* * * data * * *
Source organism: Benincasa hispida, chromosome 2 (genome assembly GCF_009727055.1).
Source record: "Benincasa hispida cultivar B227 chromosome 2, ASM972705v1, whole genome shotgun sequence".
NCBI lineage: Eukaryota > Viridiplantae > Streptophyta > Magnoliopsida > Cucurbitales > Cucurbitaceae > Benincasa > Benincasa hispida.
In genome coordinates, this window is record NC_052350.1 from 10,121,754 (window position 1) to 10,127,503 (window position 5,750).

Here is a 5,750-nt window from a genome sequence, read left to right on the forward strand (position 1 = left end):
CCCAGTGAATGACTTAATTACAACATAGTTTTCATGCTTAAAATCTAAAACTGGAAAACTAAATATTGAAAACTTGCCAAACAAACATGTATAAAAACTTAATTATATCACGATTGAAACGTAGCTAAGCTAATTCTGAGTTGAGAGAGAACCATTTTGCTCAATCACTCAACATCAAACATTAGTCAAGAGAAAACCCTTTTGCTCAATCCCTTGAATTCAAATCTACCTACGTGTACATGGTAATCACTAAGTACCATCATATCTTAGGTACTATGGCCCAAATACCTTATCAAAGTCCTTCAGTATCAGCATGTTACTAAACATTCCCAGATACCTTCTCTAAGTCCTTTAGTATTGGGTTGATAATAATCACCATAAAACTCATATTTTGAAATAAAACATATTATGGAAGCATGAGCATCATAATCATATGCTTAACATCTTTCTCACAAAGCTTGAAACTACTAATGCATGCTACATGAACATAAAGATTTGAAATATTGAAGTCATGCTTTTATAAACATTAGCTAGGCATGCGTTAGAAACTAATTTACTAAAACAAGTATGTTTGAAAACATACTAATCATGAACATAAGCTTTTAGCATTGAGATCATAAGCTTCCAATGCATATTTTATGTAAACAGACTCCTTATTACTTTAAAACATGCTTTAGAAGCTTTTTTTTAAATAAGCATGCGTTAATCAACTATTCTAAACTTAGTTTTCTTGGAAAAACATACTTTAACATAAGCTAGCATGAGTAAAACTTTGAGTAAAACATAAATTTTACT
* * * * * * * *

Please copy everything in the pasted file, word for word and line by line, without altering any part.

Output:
Source organism: Benincasa hispida, chromosome 2 (genome assembly GCF_009727055.1).
Source record: "Benincasa hispida cultivar B227 chromosome 2, ASM972705v1, whole genome shotgun sequence".
NCBI lineage: Eukaryota > Viridiplantae > Streptophyta > Magnoliopsida > Cucurbitales > Cucurbitaceae > Benincasa > Benincasa hispida.
In genome coordinates, this window is record NC_052350.1 from 10,121,754 (window position 1) to 10,127,503 (window position 5,750).

Here is a 5,750-nt window from a genome sequence, read left to right on the forward strand (position 1 = left end):
CCCAGTGAATGACTTAATTACAACATAGTTTTCATGCTTAAAATCTAAAACTGGAAAACTAAATATTGAAAACTTGCCAAACAAACATGTATAAAAACTTAATTATATCACGATTGAAACGTAGCTAAGCTAATTCTGAGTTGAGAGAGAACCATTTTGCTCAATCACTCAACATCAAACATTAGTCAAGAGAAAACCCTTTTGCTCAATCCCTTGAATTCAAATCTACCTACGTGTACATGGTAATCACTAAGTACCATCATATCTTAGGTACTATGGCCCAAATACCTTATCAAAGTCCTTCAGTATCAGCATGTTACTAAACATTCCCAGATACCTTCTCTAAGTCCTTTAGTATTGGGTTGATAATAATCACCATAAAACTCATATTTTGAAATAAAACATATTATGGAAGCATGAGCATCATAATCATATGCTTAACATCTTTCTCACAAAGCTTGAAACTACTAATGCATGCTACATGAACATAAAGATTTGAAATATTGAAGTCATGCTTTTATAAACATTAGCTAGGCATGCGTTAGAAACTAATTTACTAAAACAAGTATGTTTGAAAACATACTAATCATGAACATAAGCTTTTAGCATTGAGATCATAAGCTTCCAATGCATATTTTATGTAAACAGACTCCTTATTACTTTAAAACATGCTTTAGAAGCTTTTTTTTAAATAAGCATGCGTTAATCAACTATTCTAAACTTAGTTTTCTTGGAAAAACATACTTTAACATAAGCTAGCATGAGTAAAACTTTGAGTAAAACATAAATTTTACT